I do hope once national looks truly hopeless enough Nat voters go to NZ f to keep them in parliament and not to waste the right vote because it'd be sad if every party that goes into coalition dies and parliament would be boring without Winston and nzf might be a potential partner somewhere down the line but ugh it looks bad for them.

    I think labour owes it to my generation to offer some transformational policies. Hopefully they'll atleast steal some of the greens policies if they get a full majority

    • Ad 23.1

      You're pretty spot on there.

      Good points.

      • greywarshark 23.1.1

        Corey H

        ..because [some] voters more than ever want the transformational change Jacinda campaigned on, half the country supports higher tax rates on the rich, water quality is more concerning than ever before

        Half the country wanting something doesn't mean it will win as a policy. It has to be a very worthy percentage – and people voting who back it.

        In UK they got an indicative response from the country about Brexit of about 51% which meant that nearly a half didn't want it. And people were told lies, so they didn't know what they were voting for at all. But they got their half plus. Will NZs turn out and back reality, I hope so.

        I fear that roblogic is close to the truth.https://thestandard.org.nz/falling-into-a-coma/#comment-1737219 -The first para.

        • roblogic

          Unfortunately so. Grant Robertson is of the neoliberal school and while I think Jacinda's heart is in the right place the Lab caucus has shown they are too timid to implement actual policy with balls unless there's a crisis blowing up in their face. Can't fault their stimulus and growth initiatives but where oh where is the regulation of cartels, hoarding, speculation, exploitation that screw over ordinary kiwis in so many industries.

    • Sacha 23.2

      parliament would be boring without Winston

      Quite prepared to sacrifice your entertainment in exchange for sound governance for all of us, thanks.

  24. McFlock 24

    National tried to fire first, and realised that their "ROADS!" policy manifesto was tanking them as badly as their caucus meltdown.

    To some degree, Labour releasing policy too soon just gives the opposition time to pivot and find the weaknesses that will connect with voters. But the delay also gives Labour's coalition partners time to separate themselves from government policy, with their own policy announcements.

    But I hope there will be a tranche of big policies from Labour a few weeks out. But then if they're still on >50% in early september, why break what ain't fixed? No policy is a blank cheque for govt.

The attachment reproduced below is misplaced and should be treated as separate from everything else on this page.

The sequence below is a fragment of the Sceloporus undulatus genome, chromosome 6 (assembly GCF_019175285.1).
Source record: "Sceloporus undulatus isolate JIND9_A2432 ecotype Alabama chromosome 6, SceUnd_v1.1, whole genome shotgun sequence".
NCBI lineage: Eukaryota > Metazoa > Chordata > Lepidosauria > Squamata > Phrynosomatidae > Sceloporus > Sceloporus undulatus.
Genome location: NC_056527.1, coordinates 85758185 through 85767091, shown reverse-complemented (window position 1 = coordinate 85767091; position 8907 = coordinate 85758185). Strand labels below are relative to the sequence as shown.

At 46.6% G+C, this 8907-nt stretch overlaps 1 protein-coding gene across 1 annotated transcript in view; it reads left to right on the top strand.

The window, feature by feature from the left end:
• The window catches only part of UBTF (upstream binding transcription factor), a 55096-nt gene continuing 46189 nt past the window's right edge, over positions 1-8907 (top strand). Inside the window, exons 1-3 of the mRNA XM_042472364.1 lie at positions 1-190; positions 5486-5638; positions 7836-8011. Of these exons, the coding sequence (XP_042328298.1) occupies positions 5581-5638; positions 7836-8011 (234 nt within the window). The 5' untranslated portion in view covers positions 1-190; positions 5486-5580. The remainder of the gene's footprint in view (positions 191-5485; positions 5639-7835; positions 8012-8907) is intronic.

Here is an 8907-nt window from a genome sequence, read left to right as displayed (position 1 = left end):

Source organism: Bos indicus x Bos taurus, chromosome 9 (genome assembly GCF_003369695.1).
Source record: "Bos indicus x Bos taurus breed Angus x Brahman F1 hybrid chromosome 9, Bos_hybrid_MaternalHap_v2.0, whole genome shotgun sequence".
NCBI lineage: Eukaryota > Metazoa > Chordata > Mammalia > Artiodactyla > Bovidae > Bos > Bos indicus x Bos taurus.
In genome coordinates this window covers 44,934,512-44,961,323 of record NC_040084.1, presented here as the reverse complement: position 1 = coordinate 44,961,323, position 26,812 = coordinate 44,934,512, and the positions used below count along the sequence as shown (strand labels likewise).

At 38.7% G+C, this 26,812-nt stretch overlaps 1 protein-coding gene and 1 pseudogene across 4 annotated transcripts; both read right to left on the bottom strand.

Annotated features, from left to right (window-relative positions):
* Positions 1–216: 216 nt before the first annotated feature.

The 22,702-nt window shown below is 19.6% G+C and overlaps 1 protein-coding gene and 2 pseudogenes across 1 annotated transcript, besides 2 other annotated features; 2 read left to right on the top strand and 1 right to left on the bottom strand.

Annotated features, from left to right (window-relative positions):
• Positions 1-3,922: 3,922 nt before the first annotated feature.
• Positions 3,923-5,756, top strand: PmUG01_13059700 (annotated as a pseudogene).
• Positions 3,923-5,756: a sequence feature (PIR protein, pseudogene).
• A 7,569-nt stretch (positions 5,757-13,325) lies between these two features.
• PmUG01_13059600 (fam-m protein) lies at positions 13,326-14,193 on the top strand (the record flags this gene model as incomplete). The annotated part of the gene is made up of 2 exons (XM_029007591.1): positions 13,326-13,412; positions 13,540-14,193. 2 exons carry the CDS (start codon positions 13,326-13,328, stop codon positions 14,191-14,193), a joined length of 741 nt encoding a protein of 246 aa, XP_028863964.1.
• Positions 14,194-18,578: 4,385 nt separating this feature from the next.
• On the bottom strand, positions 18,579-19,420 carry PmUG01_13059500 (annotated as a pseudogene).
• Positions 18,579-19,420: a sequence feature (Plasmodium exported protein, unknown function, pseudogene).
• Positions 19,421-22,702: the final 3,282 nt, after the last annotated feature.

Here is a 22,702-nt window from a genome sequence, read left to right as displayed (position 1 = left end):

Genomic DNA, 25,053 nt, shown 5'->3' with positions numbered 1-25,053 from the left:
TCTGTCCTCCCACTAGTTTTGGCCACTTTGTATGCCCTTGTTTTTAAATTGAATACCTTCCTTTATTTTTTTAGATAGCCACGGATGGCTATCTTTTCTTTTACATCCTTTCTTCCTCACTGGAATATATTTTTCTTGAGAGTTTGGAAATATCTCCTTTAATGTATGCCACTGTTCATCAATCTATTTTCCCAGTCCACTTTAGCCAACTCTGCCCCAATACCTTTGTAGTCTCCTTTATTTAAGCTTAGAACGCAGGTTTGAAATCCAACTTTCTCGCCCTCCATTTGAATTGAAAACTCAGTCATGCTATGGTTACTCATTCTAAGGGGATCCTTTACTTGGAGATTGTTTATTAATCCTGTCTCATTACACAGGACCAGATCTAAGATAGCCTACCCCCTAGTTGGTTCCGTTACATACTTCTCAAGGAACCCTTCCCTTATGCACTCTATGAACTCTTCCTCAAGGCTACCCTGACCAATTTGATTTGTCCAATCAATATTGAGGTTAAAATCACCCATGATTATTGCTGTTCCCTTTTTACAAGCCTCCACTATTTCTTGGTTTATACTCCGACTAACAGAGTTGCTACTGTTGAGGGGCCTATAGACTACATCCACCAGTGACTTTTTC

25. In Vino 25

    It seems to me that security from Covid19 was wisely chosen as Labour's priority.

    Evidence is emerging of nasty brain, lung, etc after-effects of Covid, even among the young. 2nd wave Covid is nastier to 'vulnerable' oldies than the first wave? Vaccine progress is not totally promising; the worst scenario is that there never is an effective vaccine.. reinfection could yet kill many previous survivors? We don't yet know.

    Covid does not appear to be waning anywhere, as was expected earlier on, when it was expected that by September the world would be emerging from the worst of it. I don't think anyone expects that now.

    Until Covid future becomes clear, I think our social concerns

    are in fact secondary.

    Labour should stick to that one priority: I think that more and more of our population will come to sympathise, unless a sudden, miraculous cure is found.(Tui moment.)

    Hard on National – their supporters want the borders open for the good of business.

    Many long weeks till the election, and just one week is a long time in politics.

    But I fear that Labour's current policy statement may turn out to be the best that will be made.

  26. Hanswurst 26

    I think it has a lot to do with expediency. Labour may be able to govern alone after the election, and therefore have no other parties to blame for failure to deliver on bold policy, so they'll hold back on that. Additionally, of course, any bold policy announcements will probably eat away at their support, reducing the likelihood that they will be able to govern alone. In the much more likely event that they are forced to coalesce with one other party, they will probably want to have as sure a bet as possible as to which one. They may well have calculated, then, that their manifesto, which will presumably be released as late as possible in order to cater for as many of the opposition attack lines as possible, should best be filled with bland generalities that they can market as being fulfilled, no matter how the cards fall in the election.

    On the flip-side, there is little real pressure for them to pull anything out of the policy hat, since National have nothing to apply it with, beyond Collins whining, "Where's your policyyyyy?" in the probably vain hope that such a tantrum will induce Labour to blink, and provide her with something to get her teeth into (shiver looking for a spine to run up, anybody?).

    It is essentially guaranteed that public or union pressure will be applied meaningfully, because there doesn’t seem to be any consensus on what people should beangry about, or with whom. In that regard, there is no real difference to the Key years.